Johannes Suenonis

From Medieval

by Roger Andersson

Johannes Suenonis (d. 1390), canon and teacher at the cathedral school in Strängnäs, Sweden, 1373–1387, priest brother at the Birgittine abbey of Vadstena, Sweden, 1387–1390, prominent preacher and composer of sermons who mediated influences from the University of Prague to Vadstena Abbey.


Johannes Suenonis was probably born in the 1330s but is first mentioned in 1363 as a clerk (clericus) in the diocese of Strängnäs (HÄRDELIN 1998, 96). In 1373 he matriculated at the University of Prague and later the same year at Bologna (THÖRNQVIST 1929, 263 f.). In 1373 he is also mentioned for the first time as curate of the parish of Österhaninge and as a canon of Strängnäs Cathedral, offices which he seems to have held until 1387. In Bologna and Prague he copied important texts on canon law (MALMSTRÖM 1974). Nothing is known about when Johannes finished his studies abroad or if he received a degree there; we only know that he visited the Pope in Avignon in 1375 (COLLMAR 1977). On 25 August 1387 he entered Vadstena Abbey (DV 45). Despite his position as a canon in the secular Church he was only received as one of the four deacons there. He must nevertheless be considered to have been a member of the convent of priests (the terminological problem is discussed in NYBERG 1991); this is made evident by his activity as a preacher, a duty which was only incumbent on the thirteen priest brothers (cf. further >Sermones Birgittini). On 28 September 1390 he undertook a journey to Rome in order to work for the canonization of >Sancta Birgitta (DV 50) but never reached his destination. He died en route, in Thorn (Torún) in Poland (DV 51).


As regards his literary activity we meet Johannes Suenonis in the capacity of copyist, compiler and author. His characteristic handwriting is to be found in about a dozen manuscripts containing copies of sermons and of theological, liturgical and juridical texts (MALINIEMI 1926, 145 ff.; cf. MHUU 7 [Registrum nominum et rerum], p. 147). His hand also occurs in the copy-book of the Abbey, Stockholm, National Archives, MS A 20 (STÅHL 2003, 47). Already in 1383, i.e. several years before he entered the abbey of Vadstena, he copied a sermon collection, now C 309 in the University Library of Uppsala, from the Vadstena codex C 376. However, Johannes did not merely copy the texts, but rearranged them and added new ones. Though the texts resemble sermons they are not strictly speaking such, since reference to the liturgical context is usually lacking. It has therefore been argued that Johannes intended to use the codex when as canon in Strängnäs he was in charge of the education of priests in the cathedral school (HÄRDELIN 1998, 105 ff.). Some of the texts can be traced to foreign preachers such as Guilbertus de Tornaco, but most remain unidentified (MHUU 4, 65 f.).

In C 333 of Uppsala University Library the preaching practice of Johannes Suenonis can be studied in greater detail. A number of sermons are dated (1388–1390), and given that they were preached in the same order as they were written down it is possible to reconstruct on what days Johannes preached during these years. The fact that a number of sermons have the rubric collacio leads HÄRDELIN to assume that they were intended for an educational purpose in the male convent, i.e. as an element in the training of preachers. They certainly were not intended for popular preaching since they contain a rather demanding spiritual theology which includes treatment of philosophical issues. Spiritually they seem to reflect the Augustinian mystical tradition of the twelfth century, a tradition that was to be brought to life again two centuries later (HÄRDELIN 1998). A sermon on the biblical account of the wedding at Cana has been treated by HÄRDELIN (1998, 356 ff.). HEDLUND 2000 (139) discusses briefly the way he ends his sermons.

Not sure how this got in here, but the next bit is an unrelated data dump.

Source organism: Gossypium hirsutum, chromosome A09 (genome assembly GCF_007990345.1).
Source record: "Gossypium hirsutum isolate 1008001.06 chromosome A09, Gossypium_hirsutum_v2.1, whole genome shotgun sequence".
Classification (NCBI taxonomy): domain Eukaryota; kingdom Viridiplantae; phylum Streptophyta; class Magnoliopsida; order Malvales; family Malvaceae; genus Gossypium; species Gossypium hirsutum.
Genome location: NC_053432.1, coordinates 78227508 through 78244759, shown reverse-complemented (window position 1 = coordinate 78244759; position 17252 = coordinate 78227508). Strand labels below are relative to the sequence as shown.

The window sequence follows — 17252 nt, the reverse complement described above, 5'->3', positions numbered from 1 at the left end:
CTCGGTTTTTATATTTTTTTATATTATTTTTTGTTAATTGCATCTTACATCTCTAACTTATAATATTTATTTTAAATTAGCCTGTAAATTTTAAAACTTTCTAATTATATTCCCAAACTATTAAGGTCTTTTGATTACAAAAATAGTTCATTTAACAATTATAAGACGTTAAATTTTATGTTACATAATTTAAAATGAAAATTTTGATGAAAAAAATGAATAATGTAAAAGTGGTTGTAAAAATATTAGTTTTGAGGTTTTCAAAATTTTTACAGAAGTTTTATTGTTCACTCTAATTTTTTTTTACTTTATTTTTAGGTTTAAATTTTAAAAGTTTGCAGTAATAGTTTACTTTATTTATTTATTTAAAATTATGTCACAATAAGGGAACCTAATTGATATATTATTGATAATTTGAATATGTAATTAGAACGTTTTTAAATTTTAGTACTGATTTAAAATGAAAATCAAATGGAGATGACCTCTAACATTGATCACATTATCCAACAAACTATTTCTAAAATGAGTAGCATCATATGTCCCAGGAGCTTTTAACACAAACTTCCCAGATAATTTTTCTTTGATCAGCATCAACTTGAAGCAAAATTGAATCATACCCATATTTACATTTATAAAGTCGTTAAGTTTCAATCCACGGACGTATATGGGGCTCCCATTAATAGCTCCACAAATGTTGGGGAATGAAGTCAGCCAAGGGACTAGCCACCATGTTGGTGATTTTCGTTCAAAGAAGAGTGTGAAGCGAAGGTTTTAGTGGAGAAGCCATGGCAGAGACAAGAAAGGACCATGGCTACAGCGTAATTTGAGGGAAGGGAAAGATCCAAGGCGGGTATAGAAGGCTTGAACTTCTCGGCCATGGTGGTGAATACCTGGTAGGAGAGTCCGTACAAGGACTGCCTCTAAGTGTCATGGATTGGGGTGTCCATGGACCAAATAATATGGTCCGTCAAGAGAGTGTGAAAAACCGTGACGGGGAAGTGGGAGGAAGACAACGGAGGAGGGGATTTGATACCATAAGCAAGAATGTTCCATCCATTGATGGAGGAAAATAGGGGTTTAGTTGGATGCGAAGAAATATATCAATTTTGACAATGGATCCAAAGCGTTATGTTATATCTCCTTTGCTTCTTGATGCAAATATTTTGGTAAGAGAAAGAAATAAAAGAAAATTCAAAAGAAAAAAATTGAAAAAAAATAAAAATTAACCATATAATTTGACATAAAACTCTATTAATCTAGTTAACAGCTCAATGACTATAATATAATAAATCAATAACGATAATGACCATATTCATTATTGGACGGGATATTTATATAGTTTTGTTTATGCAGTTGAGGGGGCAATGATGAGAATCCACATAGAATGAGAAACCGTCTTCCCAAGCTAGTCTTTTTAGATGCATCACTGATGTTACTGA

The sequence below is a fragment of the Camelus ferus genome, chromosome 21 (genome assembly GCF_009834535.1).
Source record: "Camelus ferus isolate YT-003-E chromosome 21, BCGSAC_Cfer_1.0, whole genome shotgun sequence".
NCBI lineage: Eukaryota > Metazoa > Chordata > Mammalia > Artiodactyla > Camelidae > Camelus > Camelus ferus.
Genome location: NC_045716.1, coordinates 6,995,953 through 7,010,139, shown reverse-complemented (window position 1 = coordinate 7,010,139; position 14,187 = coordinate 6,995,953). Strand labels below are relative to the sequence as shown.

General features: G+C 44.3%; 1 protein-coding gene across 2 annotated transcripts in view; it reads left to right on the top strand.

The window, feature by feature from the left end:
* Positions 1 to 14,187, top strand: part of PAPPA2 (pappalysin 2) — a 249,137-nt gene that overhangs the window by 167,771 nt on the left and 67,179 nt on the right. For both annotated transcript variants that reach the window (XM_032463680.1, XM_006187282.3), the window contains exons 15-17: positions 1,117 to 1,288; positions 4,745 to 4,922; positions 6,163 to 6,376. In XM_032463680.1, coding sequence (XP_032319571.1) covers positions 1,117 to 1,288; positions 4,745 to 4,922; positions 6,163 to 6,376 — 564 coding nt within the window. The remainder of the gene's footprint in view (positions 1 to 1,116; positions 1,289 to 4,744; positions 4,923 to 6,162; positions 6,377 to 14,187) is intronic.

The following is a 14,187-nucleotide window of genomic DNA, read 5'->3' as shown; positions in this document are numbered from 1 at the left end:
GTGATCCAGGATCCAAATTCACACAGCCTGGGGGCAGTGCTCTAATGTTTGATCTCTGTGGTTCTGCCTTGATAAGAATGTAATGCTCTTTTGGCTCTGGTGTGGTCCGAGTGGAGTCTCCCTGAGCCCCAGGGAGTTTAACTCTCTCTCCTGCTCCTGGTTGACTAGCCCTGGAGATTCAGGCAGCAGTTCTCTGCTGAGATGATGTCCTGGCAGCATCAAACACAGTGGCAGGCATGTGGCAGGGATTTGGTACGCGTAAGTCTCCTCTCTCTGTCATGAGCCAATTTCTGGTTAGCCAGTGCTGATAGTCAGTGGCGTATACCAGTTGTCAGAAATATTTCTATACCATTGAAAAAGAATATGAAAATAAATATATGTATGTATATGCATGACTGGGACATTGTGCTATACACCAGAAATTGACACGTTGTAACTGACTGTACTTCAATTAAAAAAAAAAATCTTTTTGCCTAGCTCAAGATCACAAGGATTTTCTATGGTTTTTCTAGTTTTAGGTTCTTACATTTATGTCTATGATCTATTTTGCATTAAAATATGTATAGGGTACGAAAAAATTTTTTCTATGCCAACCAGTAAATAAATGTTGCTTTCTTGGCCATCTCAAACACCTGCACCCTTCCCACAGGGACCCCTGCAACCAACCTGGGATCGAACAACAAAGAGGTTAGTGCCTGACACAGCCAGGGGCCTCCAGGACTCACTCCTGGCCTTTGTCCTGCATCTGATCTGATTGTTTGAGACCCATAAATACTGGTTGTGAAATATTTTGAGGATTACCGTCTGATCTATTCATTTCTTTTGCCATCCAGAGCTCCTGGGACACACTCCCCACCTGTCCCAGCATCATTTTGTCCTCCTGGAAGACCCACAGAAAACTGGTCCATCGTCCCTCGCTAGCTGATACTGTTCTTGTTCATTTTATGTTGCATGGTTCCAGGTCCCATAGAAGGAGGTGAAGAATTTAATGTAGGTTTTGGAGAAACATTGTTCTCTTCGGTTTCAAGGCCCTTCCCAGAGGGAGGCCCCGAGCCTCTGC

• COLLMAR, M. 1977: Strängnäs stifts herdaminne. Del 1. Medeltiden, Nyköping.
  • DV = Vadstenadiariet. Latinsk text med översättning och kommentar (Kungl. Samfundet för utgivande av handskrifter rörande Skandinaviens historia. Handlingar del 19), ed. C. Gejrot, Stockholm 1996.
  • HEDLUND, M. 2000: “Quod nobis concedat eller: Hur man slutar en predikan,” in Språkets speglingar. Festskrift till Birger Bergh, ed. A. Jönsson & A. Piltz, Lund, 137–45.
  • HÄRDELIN, A. 1998: “Johannes Suenonis senior – lärdomsförmedlande kanik och klosterbroder,” Kult, kultur och kontemplation. Studier i svenskt medeltida kyrkoliv (Opuscula selecta 2), Skellefteå, 95–120.
  • MALINIEMI, A. 1926: “Studier i Vadstena klosters bibliotek,” NTBB 13, 129–53.
  • MALMSTRÖM, Å. 1974: “Svenska skrivarmödor i 1370-talets Prag. Några anteckningar till ett par vadstenahandskrifter,” NTBB 61, 113–27.
  • MHUU = Mittelalterliche Handschriften der Universitätsbibliothek Uppsala. Katalog über die C-Sammlung 1–8 (Acta Bibliothecae R. Universitatis Upsaliensis 26:1–8), ed. M. Andersson-Schmitt, H. Hallberg & M. Hedlund, Uppsala 1988–1995.
  • NYBERG, T. 1991: “Den tidigaste personalpolitiken i Vadstena prästkonvent,” Birgittinsk festgåva. Studier om Heliga Birgitta och Birgittinorden, Uppsala, 215–37.
  • SILFVERSTOLPE, C. 1898: Klosterfolket i Vadstena. Personhistoriska anteckningar (Skrifter och handlingar utgifna genom Svenska Autografsällskapet 4), Stockholm.
  • STÅHL. P. 2003: “Vadstena klosters stora kopiebok. En presentation av handskriften A 20 i Riksarkivet,” Kyrka, helgon och vanliga döda (Årsbok för Riksarkivet och Landsarkiven 2003), Stockholm, 35–64.
  • THÖRNQVIST, C. 1929: “Svenska studenter i Prag under medeltiden,” Kyrkohistorisk årsskrift 29, 235–98.